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This TSX Stock Is up 1,026% Since its IPO — And Could Have Even More Upside

The Canadian markets aren’t known for high-profile IPOs. Although we’ve seen a few notable ones over the past few years, the biggest have been in the marijuana sector, which hasn’t seen as much activity as it did a few years ago. While the NYSE and NASDAQ get a new tech IPO seemingly every few months, TSX investors are left buying stocks in the same traditional industries: banking, utilities, energy, and materials.

In this environment, one stock has managed to buck the trend.

Shopify (TSX:SHOP)(NYSE:SHOP) has been one of the biggest Canadian IPO success stories of the past five years. Initially offered at $17, it opened at $34.94 on its first day of trading. It’s up 1,026% since then. Compared to the Uber or Lyft IPOs, Shopify’s was a smashing success. The really incredible part, though, is that the stock still may have a ways to go. Not only is Shopify way up in the markets, but it’s also growing its sales at an incredible pace. Now, it may be on track to become one of the biggest e-commerce companies in the world.

Shopify’s incredible growth story

In its first quarter as a public company, Shopify posted $44 million in revenue — up 90% from the same quarter a year before (when it was still private). Since then, the company’s quarterly revenue has grown to $320 million — a 670% increase from its first quarter as a public company. This illustrates that Shopify’s growth has been powered by real growth in the underlying business. Additionally, the company is becoming increasingly profitable as measured by adjusted EPS, and while GAAP EPS remains negative, those losses as a percentage of revenue are getting smaller.

The next Amazon?

As we’ve seen, Shopify’s revenue is way up in the three years since its IPO. However, the stock’s gains in the markets have pulled way ahead of actual growth in the underlying business. As a result, SHOP has become fairly expensive. That doesn’t mean the gains won’t continue, however.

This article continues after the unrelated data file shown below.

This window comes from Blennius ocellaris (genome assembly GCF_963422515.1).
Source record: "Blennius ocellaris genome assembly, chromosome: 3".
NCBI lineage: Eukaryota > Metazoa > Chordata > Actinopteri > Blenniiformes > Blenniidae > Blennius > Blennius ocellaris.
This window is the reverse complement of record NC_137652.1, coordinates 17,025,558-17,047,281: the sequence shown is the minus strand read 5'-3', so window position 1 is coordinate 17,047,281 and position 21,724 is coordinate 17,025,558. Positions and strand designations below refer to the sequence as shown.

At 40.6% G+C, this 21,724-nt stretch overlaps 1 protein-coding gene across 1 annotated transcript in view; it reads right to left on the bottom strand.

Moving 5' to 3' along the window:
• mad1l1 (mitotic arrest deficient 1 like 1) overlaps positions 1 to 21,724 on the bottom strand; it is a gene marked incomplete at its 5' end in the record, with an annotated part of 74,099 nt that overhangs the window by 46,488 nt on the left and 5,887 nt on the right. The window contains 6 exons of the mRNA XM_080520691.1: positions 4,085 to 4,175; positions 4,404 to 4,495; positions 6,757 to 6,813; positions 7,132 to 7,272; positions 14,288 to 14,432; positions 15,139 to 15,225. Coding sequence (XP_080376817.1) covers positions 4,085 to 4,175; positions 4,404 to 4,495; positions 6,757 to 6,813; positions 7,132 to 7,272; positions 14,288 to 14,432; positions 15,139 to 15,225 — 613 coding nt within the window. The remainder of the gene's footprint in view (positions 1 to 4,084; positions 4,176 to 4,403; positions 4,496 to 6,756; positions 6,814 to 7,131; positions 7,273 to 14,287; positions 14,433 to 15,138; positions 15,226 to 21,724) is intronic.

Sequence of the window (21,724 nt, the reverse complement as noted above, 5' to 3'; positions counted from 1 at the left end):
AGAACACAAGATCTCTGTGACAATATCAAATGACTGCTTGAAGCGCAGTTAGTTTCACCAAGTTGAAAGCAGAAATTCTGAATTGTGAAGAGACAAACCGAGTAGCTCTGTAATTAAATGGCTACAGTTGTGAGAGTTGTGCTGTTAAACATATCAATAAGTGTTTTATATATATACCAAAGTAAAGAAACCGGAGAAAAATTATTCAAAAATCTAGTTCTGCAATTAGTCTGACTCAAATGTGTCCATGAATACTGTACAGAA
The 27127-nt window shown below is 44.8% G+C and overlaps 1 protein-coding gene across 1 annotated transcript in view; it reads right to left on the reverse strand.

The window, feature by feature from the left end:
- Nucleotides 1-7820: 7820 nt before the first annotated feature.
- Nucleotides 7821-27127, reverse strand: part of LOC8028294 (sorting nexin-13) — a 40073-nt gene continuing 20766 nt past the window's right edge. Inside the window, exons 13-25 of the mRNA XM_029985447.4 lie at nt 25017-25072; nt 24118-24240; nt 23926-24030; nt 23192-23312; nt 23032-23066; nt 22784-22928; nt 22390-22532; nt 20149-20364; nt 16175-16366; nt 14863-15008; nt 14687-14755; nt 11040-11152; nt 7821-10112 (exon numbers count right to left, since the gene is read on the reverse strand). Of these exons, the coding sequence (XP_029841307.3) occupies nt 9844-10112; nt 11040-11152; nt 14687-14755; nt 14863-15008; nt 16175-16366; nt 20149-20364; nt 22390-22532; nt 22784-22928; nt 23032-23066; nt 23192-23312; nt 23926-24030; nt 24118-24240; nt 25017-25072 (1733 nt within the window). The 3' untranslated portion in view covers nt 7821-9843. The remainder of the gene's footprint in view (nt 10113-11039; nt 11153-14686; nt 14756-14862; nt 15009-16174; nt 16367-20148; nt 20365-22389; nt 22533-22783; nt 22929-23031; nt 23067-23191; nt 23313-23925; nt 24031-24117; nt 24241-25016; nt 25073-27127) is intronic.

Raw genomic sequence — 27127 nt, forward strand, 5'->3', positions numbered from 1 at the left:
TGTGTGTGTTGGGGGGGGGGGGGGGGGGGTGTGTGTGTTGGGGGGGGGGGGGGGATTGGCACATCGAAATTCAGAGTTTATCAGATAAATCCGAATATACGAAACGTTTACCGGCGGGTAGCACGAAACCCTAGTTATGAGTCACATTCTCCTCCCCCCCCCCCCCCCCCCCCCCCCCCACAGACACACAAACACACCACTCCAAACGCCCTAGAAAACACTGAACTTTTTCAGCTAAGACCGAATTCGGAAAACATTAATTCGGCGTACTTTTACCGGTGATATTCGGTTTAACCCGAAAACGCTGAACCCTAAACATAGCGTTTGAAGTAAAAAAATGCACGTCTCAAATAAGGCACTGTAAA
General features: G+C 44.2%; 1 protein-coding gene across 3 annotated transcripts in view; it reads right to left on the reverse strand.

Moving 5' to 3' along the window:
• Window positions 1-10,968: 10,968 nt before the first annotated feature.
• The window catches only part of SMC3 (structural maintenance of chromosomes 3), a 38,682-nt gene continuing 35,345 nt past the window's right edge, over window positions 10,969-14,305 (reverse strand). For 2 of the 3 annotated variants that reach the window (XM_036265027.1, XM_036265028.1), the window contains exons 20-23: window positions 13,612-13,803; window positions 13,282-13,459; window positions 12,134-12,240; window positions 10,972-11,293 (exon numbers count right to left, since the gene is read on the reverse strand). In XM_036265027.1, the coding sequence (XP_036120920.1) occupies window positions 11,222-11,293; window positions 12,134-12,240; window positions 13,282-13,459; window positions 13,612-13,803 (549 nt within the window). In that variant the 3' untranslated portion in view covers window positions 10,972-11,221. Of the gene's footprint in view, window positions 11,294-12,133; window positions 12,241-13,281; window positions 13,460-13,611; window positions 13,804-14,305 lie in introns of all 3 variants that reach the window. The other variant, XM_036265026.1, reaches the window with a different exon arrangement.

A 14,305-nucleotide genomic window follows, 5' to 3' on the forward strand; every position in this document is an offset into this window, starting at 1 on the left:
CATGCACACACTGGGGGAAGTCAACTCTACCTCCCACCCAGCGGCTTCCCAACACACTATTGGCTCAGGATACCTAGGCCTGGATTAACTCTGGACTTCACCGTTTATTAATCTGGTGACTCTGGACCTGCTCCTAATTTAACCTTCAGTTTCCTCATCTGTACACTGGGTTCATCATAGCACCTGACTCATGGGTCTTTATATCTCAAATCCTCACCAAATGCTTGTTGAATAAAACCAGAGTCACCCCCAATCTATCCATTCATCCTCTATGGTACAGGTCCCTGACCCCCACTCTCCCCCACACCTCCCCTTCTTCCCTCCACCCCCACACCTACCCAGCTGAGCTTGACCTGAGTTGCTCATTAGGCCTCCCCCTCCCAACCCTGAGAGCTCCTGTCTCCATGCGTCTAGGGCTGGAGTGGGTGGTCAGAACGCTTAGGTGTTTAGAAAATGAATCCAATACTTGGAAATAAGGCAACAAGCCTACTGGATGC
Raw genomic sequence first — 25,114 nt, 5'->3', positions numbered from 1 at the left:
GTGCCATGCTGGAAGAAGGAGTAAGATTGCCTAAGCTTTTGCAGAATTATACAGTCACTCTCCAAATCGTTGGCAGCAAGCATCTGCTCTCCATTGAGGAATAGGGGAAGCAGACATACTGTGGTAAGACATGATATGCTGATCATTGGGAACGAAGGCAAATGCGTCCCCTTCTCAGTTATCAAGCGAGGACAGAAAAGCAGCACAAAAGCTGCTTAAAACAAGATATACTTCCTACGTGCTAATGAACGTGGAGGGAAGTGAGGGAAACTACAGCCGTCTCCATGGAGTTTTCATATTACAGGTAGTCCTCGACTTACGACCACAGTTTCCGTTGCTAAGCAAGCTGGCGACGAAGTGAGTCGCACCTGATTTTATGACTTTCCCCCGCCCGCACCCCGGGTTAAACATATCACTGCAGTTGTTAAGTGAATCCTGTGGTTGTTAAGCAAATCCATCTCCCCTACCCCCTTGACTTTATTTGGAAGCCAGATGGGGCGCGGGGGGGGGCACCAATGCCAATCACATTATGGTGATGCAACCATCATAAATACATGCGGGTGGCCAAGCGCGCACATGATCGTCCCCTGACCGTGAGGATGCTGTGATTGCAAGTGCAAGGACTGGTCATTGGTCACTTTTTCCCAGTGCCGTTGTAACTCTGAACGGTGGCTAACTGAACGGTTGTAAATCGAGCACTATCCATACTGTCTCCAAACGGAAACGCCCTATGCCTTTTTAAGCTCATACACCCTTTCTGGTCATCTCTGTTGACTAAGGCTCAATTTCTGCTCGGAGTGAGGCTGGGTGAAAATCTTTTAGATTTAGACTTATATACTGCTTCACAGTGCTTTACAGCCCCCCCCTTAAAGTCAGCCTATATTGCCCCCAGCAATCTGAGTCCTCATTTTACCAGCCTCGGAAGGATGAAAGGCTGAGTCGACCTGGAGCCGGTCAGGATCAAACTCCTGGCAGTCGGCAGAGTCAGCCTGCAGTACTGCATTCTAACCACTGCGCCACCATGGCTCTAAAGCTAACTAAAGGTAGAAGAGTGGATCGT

Amazon.com is an e-commerce company like Shopify that rose dramatically in the markets for decades, with its stock gains outpacing its earnings growth. The company’s stock has traded at a high P/E ratio forever, because investors believed that the company’s aggressive sales growth was worth postponing profits for years. Since then, Amazon has become solidly profitable — and long-term holders have been richly rewarded.

It’s not inconceivable that Shopify could follow a similar trajectory. As an e-commerce company, it has often been compared to Amazon, and although its “shopping cart” model is different from Amazon’s “platform” model, there are many similarities. Shopify is the leading company in a new, decentralized e-commerce paradigm, one that gives vendors the flexibility to run their stores as they wish. Should this new take on e-commerce prevail, then Shopify’s current stock price will end up looking cheap.

Amazon CEO Shocks Bay Street Investors By Predicting Company "Will Go Bankrupt"

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John Mackey, CEO of Whole Foods Market, an Amazon subsidiary, is a member of The Motley Fool’s board of directors. Fool contributor Andrew Button has no position in any of the stocks mentioned. David Gardner owns shares of Amazon. Tom Gardner owns shares of Shopify. The Motley Fool owns shares of Amazon, Shopify, and Shopify. Shopify is a recommendation of Stock Advisor Canada.

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